Geek Prom Debuts
DULUTH, Minn. — If you play lots of video games and are frequently taunted as a “spaz,” a new prom may be just for you.
The inaugural Geek Prom is planned for Saturday at Duluth’s NorShor Theater.
“We’re not covering anything up,” organizer Paul Lundgren said. “It’s spastic fits of clumsy dancing.”
The theme of the Geek Prom is “We are through being cool.”
“No matter how much of a geek you are, there will be someone there who is a bigger geek than you,” he said. “Unless you end up being King or Queen Geek. And to be the best at anything, that can’t be bad, can it?”
The night is being promoted as a party for adults who don’t fit in to have some fun with their own kind. And Lundgren said it’s not a slam against geeks. Everyone’s a geek in some way, he said, including himself.
The evening will include video games where geeks can square off against each other. And Promoter Scott Lunt said the bar will serve drinks named after geek icons, like pocket protectors and Leonard Nimoy.
Skunk Deters Getaway
LEWISTON, Maine — Police who were chasing a man after a traffic stop got an unlikely assist from a skunk, who sprayed the suspect in the face.
Kenneth Rideout, 32, was nailed after he ran into the woods Tuesday night. He was wanted for violating release conditions stemming from a domestic assault.
The skunk didn’t stop Rideout but it slowed him down enough that police officers were able to catch up with him.
“It was powerful enough to pretty much incapacitate him,” said police Lt. Tom Avery.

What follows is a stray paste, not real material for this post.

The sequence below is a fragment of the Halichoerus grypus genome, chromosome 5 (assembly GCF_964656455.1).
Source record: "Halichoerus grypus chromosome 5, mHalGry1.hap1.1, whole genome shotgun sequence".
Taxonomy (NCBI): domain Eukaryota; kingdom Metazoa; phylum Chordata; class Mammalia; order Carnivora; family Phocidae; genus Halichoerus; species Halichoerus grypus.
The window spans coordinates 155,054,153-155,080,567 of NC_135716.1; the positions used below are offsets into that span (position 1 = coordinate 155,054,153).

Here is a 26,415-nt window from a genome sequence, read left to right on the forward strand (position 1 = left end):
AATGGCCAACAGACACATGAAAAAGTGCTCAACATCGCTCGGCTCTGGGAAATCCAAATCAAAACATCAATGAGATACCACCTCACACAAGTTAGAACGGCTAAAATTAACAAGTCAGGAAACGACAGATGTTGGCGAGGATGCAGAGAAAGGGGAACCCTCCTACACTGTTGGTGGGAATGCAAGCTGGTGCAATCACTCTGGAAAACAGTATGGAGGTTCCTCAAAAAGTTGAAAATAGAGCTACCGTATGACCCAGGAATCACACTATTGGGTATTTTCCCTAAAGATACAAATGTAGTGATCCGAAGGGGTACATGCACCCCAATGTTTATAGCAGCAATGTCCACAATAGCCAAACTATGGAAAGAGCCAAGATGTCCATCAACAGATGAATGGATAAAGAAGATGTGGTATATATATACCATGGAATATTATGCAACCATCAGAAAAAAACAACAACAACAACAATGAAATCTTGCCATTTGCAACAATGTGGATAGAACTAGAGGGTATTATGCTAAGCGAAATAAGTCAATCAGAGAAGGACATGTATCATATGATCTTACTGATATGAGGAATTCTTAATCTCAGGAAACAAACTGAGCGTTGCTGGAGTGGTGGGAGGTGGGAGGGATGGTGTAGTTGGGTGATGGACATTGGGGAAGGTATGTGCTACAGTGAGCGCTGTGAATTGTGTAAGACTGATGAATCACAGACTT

Officer Eric Syphers arrested the smelly suspect. The squad car reeked by the time the prisoner arrived at the police station.
“Sometimes we get help from where we don’t expect it,” Avery said. “We’re calling this skunk Officer Pepe LePew.”
ANCHORAGE, Alaska (AP) — There’s a moose on the loose, and Federal Express workers are being told to keep their distance.
The company ordered its employees at Ted Stevens Anchorage International Airport to stop feeding an orphaned moose calf that had been hanging around the company’s hub.
While there is some risk the young moose could starve to death, feeding the animal causes an even greater risk, said biologist Rick Sinnott of the Alaska Department of Fish and Game.
“If it gets aggressive, the only solution we have is to destroy the moose,” he said.
Sinnott said as long as the calf doesn’t stick around long enough to become dangerous to people, it will eventually find grass and other food to eat elsewhere.
“It is perfectly capable of moving out on its own,” he said.
Sinnott said many people are unaware of how dangerous moose can be. They don’t realize that the animals, who can kick their sharp hooves with blazing speed, have killed people in the city, he said.
“It’s those big brown eyes and the long lashes, and they look so cute,” he said. “I blame it all on Walt Disney and Bambi.”